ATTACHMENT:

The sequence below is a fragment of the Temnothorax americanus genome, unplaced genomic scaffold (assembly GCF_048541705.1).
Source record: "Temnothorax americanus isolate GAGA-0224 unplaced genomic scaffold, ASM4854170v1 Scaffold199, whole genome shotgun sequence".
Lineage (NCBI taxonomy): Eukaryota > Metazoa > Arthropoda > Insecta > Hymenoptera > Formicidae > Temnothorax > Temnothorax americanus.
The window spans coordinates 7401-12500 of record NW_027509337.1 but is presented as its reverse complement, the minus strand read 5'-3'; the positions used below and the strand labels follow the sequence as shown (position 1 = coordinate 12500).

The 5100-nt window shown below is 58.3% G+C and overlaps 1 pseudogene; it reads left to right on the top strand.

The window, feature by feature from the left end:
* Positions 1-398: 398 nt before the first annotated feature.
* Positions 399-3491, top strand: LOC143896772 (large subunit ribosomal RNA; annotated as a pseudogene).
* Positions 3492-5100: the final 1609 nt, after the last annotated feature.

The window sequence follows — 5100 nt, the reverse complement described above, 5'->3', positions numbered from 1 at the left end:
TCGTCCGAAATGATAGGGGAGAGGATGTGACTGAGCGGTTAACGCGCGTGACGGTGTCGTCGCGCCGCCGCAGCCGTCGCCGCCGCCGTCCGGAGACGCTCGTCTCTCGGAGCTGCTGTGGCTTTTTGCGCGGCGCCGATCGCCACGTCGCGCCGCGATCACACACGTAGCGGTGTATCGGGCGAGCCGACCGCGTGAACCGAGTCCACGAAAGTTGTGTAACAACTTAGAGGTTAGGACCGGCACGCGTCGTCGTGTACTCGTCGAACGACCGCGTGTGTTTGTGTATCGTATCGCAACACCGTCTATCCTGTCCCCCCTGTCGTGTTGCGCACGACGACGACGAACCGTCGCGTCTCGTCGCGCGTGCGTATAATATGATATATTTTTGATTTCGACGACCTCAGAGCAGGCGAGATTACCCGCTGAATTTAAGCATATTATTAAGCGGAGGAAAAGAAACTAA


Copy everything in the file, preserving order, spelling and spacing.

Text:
The sequence below is a fragment of the Temnothorax americanus genome, unplaced genomic scaffold (assembly GCF_048541705.1).
Source record: "Temnothorax americanus isolate GAGA-0224 unplaced genomic scaffold, ASM4854170v1 Scaffold199, whole genome shotgun sequence".
Lineage (NCBI taxonomy): Eukaryota > Metazoa > Arthropoda > Insecta > Hymenoptera > Formicidae > Temnothorax > Temnothorax americanus.
The window spans coordinates 7401-12500 of record NW_027509337.1 but is presented as its reverse complement, the minus strand read 5'-3'; the positions used below and the strand labels follow the sequence as shown (position 1 = coordinate 12500).

The 5100-nt window shown below is 58.3% G+C and overlaps 1 pseudogene; it reads left to right on the top strand.

The window, feature by feature from the left end:
* Positions 1-398: 398 nt before the first annotated feature.
* Positions 399-3491, top strand: LOC143896772 (large subunit ribosomal RNA; annotated as a pseudogene).
* Positions 3492-5100: the final 1609 nt, after the last annotated feature.

The window sequence follows — 5100 nt, the reverse complement described above, 5'->3', positions numbered from 1 at the left end:
TCGTCCGAAATGATAGGGGAGAGGATGTGACTGAGCGGTTAACGCGCGTGACGGTGTCGTCGCGCCGCCGCAGCCGTCGCCGCCGCCGTCCGGAGACGCTCGTCTCTCGGAGCTGCTGTGGCTTTTTGCGCGGCGCCGATCGCCACGTCGCGCCGCGATCACACACGTAGCGGTGTATCGGGCGAGCCGACCGCGTGAACCGAGTCCACGAAAGTTGTGTAACAACTTAGAGGTTAGGACCGGCACGCGTCGTCGTGTACTCGTCGAACGACCGCGTGTGTTTGTGTATCGTATCGCAACACCGTCTATCCTGTCCCCCCTGTCGTGTTGCGCACGACGACGACGAACCGTCGCGTCTCGTCGCGCGTGCGTATAATATGATATATTTTTGATTTCGACGACCTCAGAGCAGGCGAGATTACCCGCTGAATTTAAGCATATTATTAAGCGGAGGAAAAGAAACTAA